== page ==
A few months ago, I was up past midnight recording a solo podcast. I was feeling tired and frustrated that it had taken me so long—longer than it “should have.”
Then I paused. I looked at myself on the webcam with my cool microphone and my headphones, and I thought, “This is what I want to be doing.” This is what I get to do, so I should pause for a minute and enjoy this moment. This is fun creative work I’m proud of. This is making something that might have a positive impact on someone.
I do gratitude lists most mornings, dictating what I’m thankful for into my iPhone while I walk around my neighborhood. I say I’m thankful for my family and health and lots of other blessings in my life. I also say I’m grateful for my personal gifts—my talents, skills, charming personality, etc. I’m not going to claim that making my gratitude list is an act of piety. I think it’s mostly out of self-interest. Gratitude is scientifically proven to boost mental and physical health, and it definitely works for me.
I always end my gratitude list by saying, “I’m grateful that today I’m going to savor all of the precious moments, big and small, from now until I go to sleep.”
People refer to that concept of savoring the moment as “being mindful” or “being present.” I have found that mindfulness is one of the best things I can do to get my gratitude boost and simply feel happy.
I suppose there is something more to mindfulness than just selfishly making myself feel good. There is a spirituality about it because we only get one life, and if we live to 80 it means we only live 4,000 weeks. That scarcity of time on earth makes it feel holy. So it would be a tragedy for me not to stop to notice it frequently.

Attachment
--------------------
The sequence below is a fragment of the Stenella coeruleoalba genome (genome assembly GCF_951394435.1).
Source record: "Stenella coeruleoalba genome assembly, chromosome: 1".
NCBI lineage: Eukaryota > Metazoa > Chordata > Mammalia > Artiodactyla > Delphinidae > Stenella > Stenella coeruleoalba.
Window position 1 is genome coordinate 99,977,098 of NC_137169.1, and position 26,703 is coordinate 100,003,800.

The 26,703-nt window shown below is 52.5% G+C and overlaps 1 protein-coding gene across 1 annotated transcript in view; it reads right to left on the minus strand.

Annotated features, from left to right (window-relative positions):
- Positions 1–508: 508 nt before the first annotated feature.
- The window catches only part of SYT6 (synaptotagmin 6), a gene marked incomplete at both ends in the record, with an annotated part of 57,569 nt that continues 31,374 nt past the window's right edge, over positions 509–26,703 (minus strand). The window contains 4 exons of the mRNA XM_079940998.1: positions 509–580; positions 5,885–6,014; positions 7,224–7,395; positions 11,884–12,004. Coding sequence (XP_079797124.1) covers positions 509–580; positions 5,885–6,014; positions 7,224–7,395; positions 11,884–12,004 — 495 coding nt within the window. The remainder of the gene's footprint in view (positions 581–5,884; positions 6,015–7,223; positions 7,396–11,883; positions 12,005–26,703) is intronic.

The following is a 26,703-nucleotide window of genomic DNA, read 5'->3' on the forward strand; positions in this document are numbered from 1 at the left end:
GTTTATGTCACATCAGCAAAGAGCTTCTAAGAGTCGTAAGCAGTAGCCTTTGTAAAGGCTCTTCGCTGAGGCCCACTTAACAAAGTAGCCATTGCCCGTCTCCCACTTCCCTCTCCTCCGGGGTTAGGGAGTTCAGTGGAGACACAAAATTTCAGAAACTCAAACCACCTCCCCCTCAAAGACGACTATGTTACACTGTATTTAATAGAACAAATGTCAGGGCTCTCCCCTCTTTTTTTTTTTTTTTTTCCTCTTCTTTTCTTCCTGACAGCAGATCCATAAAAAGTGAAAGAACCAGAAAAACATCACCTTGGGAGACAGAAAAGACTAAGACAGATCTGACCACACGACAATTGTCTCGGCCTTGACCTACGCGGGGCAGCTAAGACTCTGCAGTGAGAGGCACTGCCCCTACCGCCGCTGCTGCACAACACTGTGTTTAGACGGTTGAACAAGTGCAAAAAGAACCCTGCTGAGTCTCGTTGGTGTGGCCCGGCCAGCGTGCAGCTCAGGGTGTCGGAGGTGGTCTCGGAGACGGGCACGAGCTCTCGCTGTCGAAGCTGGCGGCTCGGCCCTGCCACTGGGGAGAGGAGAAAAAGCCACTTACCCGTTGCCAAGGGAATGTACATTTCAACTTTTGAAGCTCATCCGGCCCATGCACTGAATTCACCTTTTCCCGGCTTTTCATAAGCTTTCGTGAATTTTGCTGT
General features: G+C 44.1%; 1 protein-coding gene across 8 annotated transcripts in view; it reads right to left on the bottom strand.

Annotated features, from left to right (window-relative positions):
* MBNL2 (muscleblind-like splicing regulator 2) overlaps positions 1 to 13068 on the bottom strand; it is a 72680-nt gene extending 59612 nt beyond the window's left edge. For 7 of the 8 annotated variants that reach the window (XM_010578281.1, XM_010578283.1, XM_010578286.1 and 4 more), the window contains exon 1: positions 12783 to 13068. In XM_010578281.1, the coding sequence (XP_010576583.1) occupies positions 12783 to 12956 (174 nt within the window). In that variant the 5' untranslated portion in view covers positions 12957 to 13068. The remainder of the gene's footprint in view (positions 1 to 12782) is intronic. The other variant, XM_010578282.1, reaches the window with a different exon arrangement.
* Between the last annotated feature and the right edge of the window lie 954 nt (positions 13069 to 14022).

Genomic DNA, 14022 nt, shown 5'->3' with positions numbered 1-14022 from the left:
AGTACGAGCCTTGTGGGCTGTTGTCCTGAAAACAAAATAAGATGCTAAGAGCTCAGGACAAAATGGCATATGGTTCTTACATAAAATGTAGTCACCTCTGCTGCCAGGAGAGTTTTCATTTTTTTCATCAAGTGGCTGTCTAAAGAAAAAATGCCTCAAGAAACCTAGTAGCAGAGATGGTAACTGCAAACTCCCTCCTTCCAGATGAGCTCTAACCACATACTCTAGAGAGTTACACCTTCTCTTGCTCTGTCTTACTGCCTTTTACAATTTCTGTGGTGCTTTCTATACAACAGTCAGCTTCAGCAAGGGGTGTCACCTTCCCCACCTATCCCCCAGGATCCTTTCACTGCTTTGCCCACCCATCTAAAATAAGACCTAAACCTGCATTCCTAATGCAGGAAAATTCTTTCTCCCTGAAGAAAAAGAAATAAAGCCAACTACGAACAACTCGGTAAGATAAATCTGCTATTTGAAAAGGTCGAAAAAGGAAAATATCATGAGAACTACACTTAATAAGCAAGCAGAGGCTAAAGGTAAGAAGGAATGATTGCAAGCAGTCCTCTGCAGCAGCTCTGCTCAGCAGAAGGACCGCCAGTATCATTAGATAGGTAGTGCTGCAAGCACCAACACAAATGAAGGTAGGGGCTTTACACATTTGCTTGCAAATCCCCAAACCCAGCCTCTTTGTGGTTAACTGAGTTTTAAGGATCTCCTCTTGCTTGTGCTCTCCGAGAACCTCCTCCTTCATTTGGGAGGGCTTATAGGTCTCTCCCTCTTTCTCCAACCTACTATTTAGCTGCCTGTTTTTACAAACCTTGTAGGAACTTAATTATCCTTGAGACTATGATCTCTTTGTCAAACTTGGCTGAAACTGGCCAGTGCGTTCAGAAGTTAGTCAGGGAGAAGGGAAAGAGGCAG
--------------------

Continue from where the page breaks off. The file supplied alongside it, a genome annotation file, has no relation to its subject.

The problem is it’s hard to remember to pause. It’s natural to feel like we don’t have time to stop and look around because our days are constantly in motion.
One of my tricks to remember to pause is to take a selfie with my phone throughout the day. It’s not uncommon for me to take a selfie on my morning walk. I often take a selfie while reading with my wife, Stephanie, to our 1-1/2-year-old son, Abe, before we put him to bed. I stop what I’m doing to take a photo and then savor the moment. I’m getting better at remembering to pause without taking selfies, but I still like doing it because I like the way it enables me to relive the moment in the future.
Every night before I go to bed, I write in a diary on my computer or phone, and I insert photos from my day. I also get to relive some of the precious moments of the day that I didn’t have a chance to pause for.
I’m not sure how to wrap this up besides to say that at this moment I’m pausing… and it feels good.
Question: When you pause to savor important moments what are you often doing?